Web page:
September 23, 2019

Hip for Hungary

Inside a rundown courtyard apartment building on Kiraly Street lies a remnant of dark times past. A brick wall has been reconstructed to mark the point where the wall to the 1944 Jewish ghetto of Budapest once stood. 

But just a few buildings down, a different type of courtyard exists — the Gozsdu Courtyard — restored years ago by an Israeli-owned development company to become a nightlife compound where beautiful young people enjoy hip bars and restaurants one would expect to find in cities such as Tel Aviv, Berlin and London.

Today, when a Hungarian millennial says the “Jewish Quarter,” they don’t mean the ornate Great Synagogue, the Holocaust memorials or the few kosher eateries. They mean the cool cafes, vanguard pubs, wine bars and boutique shops.

When they refer to the ruins, they don’t mean the ruins of Jewish life. They mean the ruin pubs, such as the popular bars Szimpla Kert or Instant, both located in the former Jewish ghetto in decrepit courtyard buildings made totally chic with funky décor and graffiti art that would make Tel Aviv hot spots envious.

In the past few years, the former Jewish Quarter on the east side of the Danube River has become the hub for young Hungarians and tourists. Dozens of Israelis go to medical school at Semmelweiss University in Budapest, raising the city’s profile among young Israelis and refilling the Jewish quarter with Jews seeking not history, but cool, modern life.

“Budapest is super popular,” said Lani Matsil, a Tel Aviv-based travel agent who took her first trip to Budapest a few weeks ago. On average, she books several Budapest packages a day from Israel.

“First of all, it’s comfortable. The flights are not long flights. It’s very good value for money. They can afford to stay in a much nicer hotel than in London or Paris for a cheaper price. You get nice restaurants, a beautiful city and culture — like in other parts of Europe.”

Her favorite part of Budapest — aside from the thermal baths located throughout the city — was the Jewish Quarter,to which she plans to return.

“Once you see all the touristy stuff, you just go to the areas that you liked the best, and that was the area I liked the best. I think it has the best bars in the whole area; it’s the most alternative.”

It’s also most akin to Tel Aviv — a fact that, in addition to the Jewish landmarks (and for Israeli businessmen, real estate opportunities) — creates a contemporary affinity between Israelis and the Hungarian capital.

The Jewish Quarter also provides a respite from the melancholy, unambitious, Eastern European, post-communist vibe still felt in the streets and especially in the lackluster customer service. But even that seems to be changing. 

“I went for a visit five years after I graduated, and it definitely changed for the better,” said Naama Elisha, an American-Israeli who completed medical school in Budapest in 2006. She said her six years in Budapest was an amazing experience.

These days, after young Jewish tourists perform the perfunctory tour of Jewish landmarks, including the Jewish Museum that sits on the grounds of the home where Theodor Herzl was born (and adjacent to the Great Synagogue), they walk down a few blocks, past 19th-century buildings, to Gozsdu or to trendy cafes like Goamama Cafe or Spinoza Cafe  — or whatever hangout catches their aesthetic eye.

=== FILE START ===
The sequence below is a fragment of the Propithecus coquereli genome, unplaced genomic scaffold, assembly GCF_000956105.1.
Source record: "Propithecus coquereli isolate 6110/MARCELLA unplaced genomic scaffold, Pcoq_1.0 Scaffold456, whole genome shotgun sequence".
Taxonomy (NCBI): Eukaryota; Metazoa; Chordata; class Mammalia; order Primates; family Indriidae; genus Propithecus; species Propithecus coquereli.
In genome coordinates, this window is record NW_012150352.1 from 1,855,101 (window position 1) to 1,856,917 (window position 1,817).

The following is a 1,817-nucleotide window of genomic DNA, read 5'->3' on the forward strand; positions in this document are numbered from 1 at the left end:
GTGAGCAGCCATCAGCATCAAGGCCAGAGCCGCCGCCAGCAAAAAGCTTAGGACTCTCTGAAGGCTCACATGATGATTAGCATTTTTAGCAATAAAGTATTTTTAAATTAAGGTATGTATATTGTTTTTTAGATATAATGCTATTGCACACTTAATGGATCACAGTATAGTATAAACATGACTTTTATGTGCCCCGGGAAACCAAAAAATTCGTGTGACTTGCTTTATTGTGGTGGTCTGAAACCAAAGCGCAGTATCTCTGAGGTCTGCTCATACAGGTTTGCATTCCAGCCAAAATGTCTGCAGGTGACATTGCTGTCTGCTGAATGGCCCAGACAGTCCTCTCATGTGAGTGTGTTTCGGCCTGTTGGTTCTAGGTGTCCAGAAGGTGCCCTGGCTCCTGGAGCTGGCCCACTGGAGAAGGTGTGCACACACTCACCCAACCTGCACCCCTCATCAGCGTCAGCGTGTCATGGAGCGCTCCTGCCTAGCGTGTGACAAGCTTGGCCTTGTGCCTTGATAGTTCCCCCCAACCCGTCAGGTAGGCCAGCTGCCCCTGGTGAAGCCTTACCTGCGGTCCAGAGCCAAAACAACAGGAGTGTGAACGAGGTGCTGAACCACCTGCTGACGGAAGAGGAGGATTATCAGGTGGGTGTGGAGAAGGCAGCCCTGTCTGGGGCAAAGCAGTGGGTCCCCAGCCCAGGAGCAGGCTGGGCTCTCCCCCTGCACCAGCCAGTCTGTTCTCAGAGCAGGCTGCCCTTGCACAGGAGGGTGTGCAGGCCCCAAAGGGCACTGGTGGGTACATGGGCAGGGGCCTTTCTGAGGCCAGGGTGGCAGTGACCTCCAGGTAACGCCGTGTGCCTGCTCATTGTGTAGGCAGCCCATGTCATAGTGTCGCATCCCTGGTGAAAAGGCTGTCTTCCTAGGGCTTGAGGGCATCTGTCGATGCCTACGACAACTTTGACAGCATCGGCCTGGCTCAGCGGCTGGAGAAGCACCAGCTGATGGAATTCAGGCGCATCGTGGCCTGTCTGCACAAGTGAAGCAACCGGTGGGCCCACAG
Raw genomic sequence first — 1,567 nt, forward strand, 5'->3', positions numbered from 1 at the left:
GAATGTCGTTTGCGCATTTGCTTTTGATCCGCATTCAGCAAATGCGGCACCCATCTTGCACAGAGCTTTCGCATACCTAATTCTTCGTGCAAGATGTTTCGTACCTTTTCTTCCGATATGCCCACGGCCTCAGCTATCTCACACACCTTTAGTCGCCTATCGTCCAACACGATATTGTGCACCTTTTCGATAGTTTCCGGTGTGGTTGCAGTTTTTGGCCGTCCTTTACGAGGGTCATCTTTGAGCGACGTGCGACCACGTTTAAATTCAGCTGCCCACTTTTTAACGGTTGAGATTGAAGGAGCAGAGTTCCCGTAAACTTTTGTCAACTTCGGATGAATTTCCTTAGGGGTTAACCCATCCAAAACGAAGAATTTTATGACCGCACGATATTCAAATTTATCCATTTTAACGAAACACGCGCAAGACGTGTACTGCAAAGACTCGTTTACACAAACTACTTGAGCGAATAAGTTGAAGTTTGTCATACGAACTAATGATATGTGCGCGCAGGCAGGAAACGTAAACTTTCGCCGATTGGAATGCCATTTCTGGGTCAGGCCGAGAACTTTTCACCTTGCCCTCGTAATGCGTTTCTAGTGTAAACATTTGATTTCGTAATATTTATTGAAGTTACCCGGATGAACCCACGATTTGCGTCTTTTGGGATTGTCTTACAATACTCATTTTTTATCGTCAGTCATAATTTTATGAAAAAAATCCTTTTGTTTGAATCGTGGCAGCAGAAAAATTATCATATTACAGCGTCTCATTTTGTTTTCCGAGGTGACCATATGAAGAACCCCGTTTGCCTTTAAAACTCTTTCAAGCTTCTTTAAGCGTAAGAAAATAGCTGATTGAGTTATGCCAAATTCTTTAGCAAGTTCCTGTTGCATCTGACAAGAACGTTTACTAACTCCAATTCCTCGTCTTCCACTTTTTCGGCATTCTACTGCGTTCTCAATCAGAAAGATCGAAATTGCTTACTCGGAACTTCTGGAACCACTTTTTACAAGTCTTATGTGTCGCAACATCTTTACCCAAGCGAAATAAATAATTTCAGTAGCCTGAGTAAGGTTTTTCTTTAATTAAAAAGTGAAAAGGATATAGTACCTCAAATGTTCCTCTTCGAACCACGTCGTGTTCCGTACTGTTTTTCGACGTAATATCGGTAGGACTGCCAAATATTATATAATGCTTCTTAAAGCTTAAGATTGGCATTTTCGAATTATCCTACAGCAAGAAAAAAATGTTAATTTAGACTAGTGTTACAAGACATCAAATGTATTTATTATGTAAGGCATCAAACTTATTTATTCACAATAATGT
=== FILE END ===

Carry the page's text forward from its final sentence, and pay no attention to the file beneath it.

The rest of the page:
Spinoza Cafe is one of the few modern (nonkosher) eateries proudly announcing Hungarian-Jewish food. Founded by a Jewish woman who lived in Holland (hence the nod to the Dutch-Jewish philosopher), Spinoza is a local institution, serving traditional Hungarian-Jewish food and Jewish-themed entertainment. 

“We make it like grandma used to make it,” said general manager Imre Takács, referring to the cafe’s flodni, the traditional three-layered Hungarian-Jewish cake. (The hummus recipe, on the other hand, was refined six years ago by the owner of Link Cafe in Jerusalem, a friend of the café.)

Since Spinoza opened about 12 years ago, Takács has noticed business gradually picking up and more Jews coming to experience “grandma’s” kitchen. These days, the Friday night klezmer performances are sold out in advance. 

“The whole area is developing. The community’s changing. It’s good for the municipality because they realized they had to pay attention to this part of the district,” he said.

The revival began 10 years ago, tour guide Nikki Kohán said. “Until then, it was a quite frightening, poor area. You couldn’t see people on the streets in the evening, only the locals, mostly poor people. It was even unsafe.”

According to Edina Schon, who used to run the community Jewish theater, the revival of the Jewish Quarter wasn’t triggered by any special interest in the area’s historic significance. Of the some 100,000 Jews living in Budapest, she believes only about 10 percent are Jewishly affiliated. She counts three Jewish-owned establishments in the district.

“What happened is that there were a lot of unused buildings in District 7,” she said via Skype. “It had no connection, and still there is no connection to the Jewish community. It’s just a coincidence.”

However, Matsil, the travel agent, is not so sure.

“It shows that wherever Jews are, they have an influence,” Matsil, the travel agent, said. “As much as there was hatred toward the Jews, there’s something Jews give to the place. The creative vibe that Jews bring — it stays.”